Saturday, April 05, 2014

Ash, Trembling Aspen, and Lime; or F, G, and Cantus Firmus

Lars von Trier's latest narrative proves that he's continually succeeded in refining his vision and remains a voice to be heard. Piracy of downloads, torrents, and screeners is fucking bullshit. This whole obsession with watching the newest releases before they are released is senseless. It just pisses me off a little that a film worthy of a theatrical screening like von Trier's latest is subject to a bunch of fanboys and dilettantes watching it on their laptops and dismissing it as lackluster while it screens in theatres across the world.


Nymphomaniac (2013, Lars von Trier) opens with a nearly artificial mechanically-precise choreographed set piece in a dark corner of a European neighborhood where Joe (Charlotte Gainsbourg) lays prostrate eating wet cobblestone, by chance to be discovered by Seligman (Stellan Skarsgård) on his way to the corner market for a few groceries. The sound design begins as silence combines with subtle natural ambience to evoke a tranquil vacuum until inexplicably non-diegetic Scandanavian Heavy Metal ruptures the calm surface.

The narrative is told in eight chapters.

Joe is the titular nymphomaniac who recounts her life to the mild-mannered Selig. Joe's father took her for walks as a girl and taught her about trees. Selig's an elderly eccentric whose body of knowledge draws from the Fibonacci numbers, Bach, and fly fishing. The lives of these characters are fully realized and provide the foundation of this fictional world.

It's the women whose performances are the pith. Stacy Martin is the twentysomething ingenue who takes the foreground and follows in the footsteps of Emily Watson, Björk, Nicole Kidman, Kirstin Dunst, and Gainsbourg. Martin as the nymph provocateur is exquisitely and classically radiant with a timeless beauty--large pock marks above her right eyebrow distinguish her youthful moneymaker mug. And kewpie doll Mia Goth cunningly demures her own wiles. But Charlotte Gainsbourg is back for her three-peat and once again masters a tough task. Father Time has caught up with plastic surgery-faced Uma Thurman, but as Mrs. H she rightly steals her chapter. "Would it be alright if I showed the children the whoring bed, they have a stake in this too?" might be this season's "Chaos Reigns."

While on the other hand, Kenny Rogers level plastic surgery-deformed Christian Slater somehow manages to perform underwhelmingly in his chapter, "Delirium." You call that dementia? But I'm being too harsh. The "Delirium" chapter feels like 60s Bergman, and the composition from between Joe's legs at the moment she reveals: "I lubricated," is the stuff int'l arthouse fare is best known for.

Shia's good. His mock British accent and formalites are rare form for von Trier--humor. Shia LeBeouf's turn as Jerôme daringly meets its commitment of living up to the type of role that will show audiences he isn't just Sam Witwicky. The business with the cake fork and the rugelach is rich. The moment when Jerôme reproaches Joe and commands for her to submit to "a do-over" is knee-slappingly hysterical.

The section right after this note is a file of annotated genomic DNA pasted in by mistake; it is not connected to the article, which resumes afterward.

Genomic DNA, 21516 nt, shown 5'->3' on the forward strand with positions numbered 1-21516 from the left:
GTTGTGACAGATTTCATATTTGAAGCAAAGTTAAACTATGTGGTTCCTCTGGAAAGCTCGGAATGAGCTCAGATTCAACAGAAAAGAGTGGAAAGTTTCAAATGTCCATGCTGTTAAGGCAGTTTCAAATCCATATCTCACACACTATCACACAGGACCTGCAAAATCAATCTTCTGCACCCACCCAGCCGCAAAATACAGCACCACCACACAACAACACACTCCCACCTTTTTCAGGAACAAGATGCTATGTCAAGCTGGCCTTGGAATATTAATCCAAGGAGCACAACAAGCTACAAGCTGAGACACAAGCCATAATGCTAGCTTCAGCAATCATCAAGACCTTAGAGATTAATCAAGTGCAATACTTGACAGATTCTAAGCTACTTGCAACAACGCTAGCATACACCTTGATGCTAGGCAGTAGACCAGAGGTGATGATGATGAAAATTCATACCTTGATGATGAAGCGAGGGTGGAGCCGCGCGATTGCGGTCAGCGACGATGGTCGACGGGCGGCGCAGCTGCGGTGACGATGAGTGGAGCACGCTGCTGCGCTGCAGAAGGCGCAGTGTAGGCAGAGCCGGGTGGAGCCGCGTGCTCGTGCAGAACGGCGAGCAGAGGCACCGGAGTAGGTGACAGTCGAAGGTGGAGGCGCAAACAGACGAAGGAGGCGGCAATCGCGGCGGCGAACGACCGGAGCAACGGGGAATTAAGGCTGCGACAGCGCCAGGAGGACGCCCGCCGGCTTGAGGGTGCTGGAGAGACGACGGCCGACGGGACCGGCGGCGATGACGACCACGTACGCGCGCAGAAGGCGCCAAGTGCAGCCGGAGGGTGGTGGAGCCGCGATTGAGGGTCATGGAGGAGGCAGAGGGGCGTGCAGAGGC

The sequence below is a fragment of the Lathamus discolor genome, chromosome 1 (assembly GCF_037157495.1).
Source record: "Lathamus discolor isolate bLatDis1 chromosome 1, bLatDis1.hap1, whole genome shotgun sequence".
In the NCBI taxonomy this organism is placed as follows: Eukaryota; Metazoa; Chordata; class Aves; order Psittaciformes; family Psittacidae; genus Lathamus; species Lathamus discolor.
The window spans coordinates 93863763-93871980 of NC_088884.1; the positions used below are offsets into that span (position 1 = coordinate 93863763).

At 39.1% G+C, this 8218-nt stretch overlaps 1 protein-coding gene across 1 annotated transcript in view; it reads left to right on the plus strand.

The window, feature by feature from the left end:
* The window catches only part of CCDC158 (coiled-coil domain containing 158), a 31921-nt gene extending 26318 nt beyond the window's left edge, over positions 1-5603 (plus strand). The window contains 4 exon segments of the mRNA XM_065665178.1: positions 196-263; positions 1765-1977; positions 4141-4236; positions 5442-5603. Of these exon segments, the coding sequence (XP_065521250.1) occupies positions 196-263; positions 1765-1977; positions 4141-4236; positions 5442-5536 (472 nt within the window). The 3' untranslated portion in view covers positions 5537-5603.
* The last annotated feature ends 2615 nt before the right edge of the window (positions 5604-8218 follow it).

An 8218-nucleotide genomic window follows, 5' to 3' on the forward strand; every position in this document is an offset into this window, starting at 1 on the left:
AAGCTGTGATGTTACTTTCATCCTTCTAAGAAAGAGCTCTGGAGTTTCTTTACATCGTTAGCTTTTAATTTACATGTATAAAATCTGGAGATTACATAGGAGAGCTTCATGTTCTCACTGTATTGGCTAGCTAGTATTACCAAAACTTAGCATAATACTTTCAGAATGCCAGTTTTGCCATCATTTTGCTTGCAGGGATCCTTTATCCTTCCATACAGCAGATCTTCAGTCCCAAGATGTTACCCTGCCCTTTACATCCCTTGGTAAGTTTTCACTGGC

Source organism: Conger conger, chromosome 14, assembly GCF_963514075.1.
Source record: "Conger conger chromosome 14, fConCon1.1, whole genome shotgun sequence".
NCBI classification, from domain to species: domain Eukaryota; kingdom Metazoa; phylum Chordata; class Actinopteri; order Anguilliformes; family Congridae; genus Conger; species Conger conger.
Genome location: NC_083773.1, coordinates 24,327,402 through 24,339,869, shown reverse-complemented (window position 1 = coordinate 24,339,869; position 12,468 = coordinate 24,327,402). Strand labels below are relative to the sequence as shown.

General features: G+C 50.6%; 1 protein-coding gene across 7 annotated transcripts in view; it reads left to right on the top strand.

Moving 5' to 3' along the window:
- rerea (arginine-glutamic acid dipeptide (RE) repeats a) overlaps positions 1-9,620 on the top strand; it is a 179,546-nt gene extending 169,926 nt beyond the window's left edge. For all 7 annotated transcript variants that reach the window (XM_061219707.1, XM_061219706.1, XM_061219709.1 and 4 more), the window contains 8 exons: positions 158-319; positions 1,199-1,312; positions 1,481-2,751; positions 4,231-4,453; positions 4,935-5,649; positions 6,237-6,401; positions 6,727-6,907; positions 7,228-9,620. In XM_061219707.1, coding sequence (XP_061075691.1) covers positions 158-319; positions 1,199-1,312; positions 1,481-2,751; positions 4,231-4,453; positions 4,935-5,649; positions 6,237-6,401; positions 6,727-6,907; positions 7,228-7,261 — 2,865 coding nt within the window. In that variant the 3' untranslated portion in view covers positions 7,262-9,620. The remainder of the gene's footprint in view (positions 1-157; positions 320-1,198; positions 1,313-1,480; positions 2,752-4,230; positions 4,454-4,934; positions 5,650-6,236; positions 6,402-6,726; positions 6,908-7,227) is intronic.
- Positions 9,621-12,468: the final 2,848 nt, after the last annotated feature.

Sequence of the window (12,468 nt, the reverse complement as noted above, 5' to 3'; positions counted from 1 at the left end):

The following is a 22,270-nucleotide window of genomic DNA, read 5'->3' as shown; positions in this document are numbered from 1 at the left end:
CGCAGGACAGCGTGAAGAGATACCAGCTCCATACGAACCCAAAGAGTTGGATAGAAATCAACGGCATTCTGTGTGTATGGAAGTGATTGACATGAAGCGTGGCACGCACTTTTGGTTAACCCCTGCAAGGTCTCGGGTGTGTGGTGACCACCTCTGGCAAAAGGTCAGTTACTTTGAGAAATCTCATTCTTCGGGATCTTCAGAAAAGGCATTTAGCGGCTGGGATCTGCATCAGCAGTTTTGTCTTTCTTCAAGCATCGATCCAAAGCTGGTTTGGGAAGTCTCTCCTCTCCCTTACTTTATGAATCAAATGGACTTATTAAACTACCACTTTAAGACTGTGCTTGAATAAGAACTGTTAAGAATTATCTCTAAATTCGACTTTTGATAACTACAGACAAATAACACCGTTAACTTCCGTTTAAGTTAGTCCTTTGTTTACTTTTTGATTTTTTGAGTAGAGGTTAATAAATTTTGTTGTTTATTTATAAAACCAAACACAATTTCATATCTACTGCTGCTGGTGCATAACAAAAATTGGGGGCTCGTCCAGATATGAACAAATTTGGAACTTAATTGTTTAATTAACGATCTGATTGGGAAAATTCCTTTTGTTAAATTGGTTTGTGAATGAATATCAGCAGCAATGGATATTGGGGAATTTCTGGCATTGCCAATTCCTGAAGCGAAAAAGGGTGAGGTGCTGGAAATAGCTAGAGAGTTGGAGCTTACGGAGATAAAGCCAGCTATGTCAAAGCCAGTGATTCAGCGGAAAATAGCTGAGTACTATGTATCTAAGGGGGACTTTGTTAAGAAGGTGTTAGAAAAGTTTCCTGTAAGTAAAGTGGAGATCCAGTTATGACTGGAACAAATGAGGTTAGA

The narrative is full of invention. Von Trier is back. The on screen text is so novel I'm jealous. Like the red lining of "wh" prefixed words in the railcar for example:

Wh-at time is it?
Wh-ere do you come from?
Wh-o knows how to get to the lavatory?
Comparing jailbait sluts with bait and fishing topography in the reading of the river scene floored me. The "fuck me now clothes" and the lures broke new ground. And while nowhere near as clever, the penis montage is fresh. (As a sidenote, the establishing emergency room exterior shot of sliding doors which precedes the penis montage is taken from the Danish television miniseries The Kingdom (1994-'97, Lars von Trier and Morten Arnfred).)

And another instance of von Trier's self referencing which finds him at his most mischievous is the Antichrist baby on a ledge lark cued with Handel's "Lascia ch'io pianga" aria. It was weird that I laughed so hard at this in the theater because the people around me didn't seem to get the reference and I felt like they might think I was laughing at an infant meeting an Eric Clapton fatality--not funny.

The amount of inserts in Nymphomaniac is staggering. This is von Trier writing with film. ("Film" is what I call HD video, in case anyone is too young to know what film is.) But Nymphomaniac also feels to me the closest von Trier has come to the structure of the novels of say, Marquis de Sade or Marcel Proust. Joe drops allusions to novels and films, which is meta but not postmodern. Von Trier's form is classical. And this is practically a linear narrative, told through flashbacks.

The whallup of an ending surprised me. Von Trier is saying that no matter how much guys pretend to study sexuality or be interested in sexuality, they're really thinking about fucking and kidding themselves. And according to the laws of nature, if you treat the wrong creature as a sex object, be prepared for the consequences.

There are many tough sequences in this film. Bondage is just weird to me. I should be more open minded. I really wanted to empathize with Joe, but I can't. Nor do I have to. This film is about seeing things through Joe's eyes.

And I thought the ski-masked bikini girls in Spring Breakers were smutty? The image of naked Charlotte Gainsbourg between two fully erect black penises went all Mapplethorpe and shit and the spoils should go to von Trier.

--Dregs




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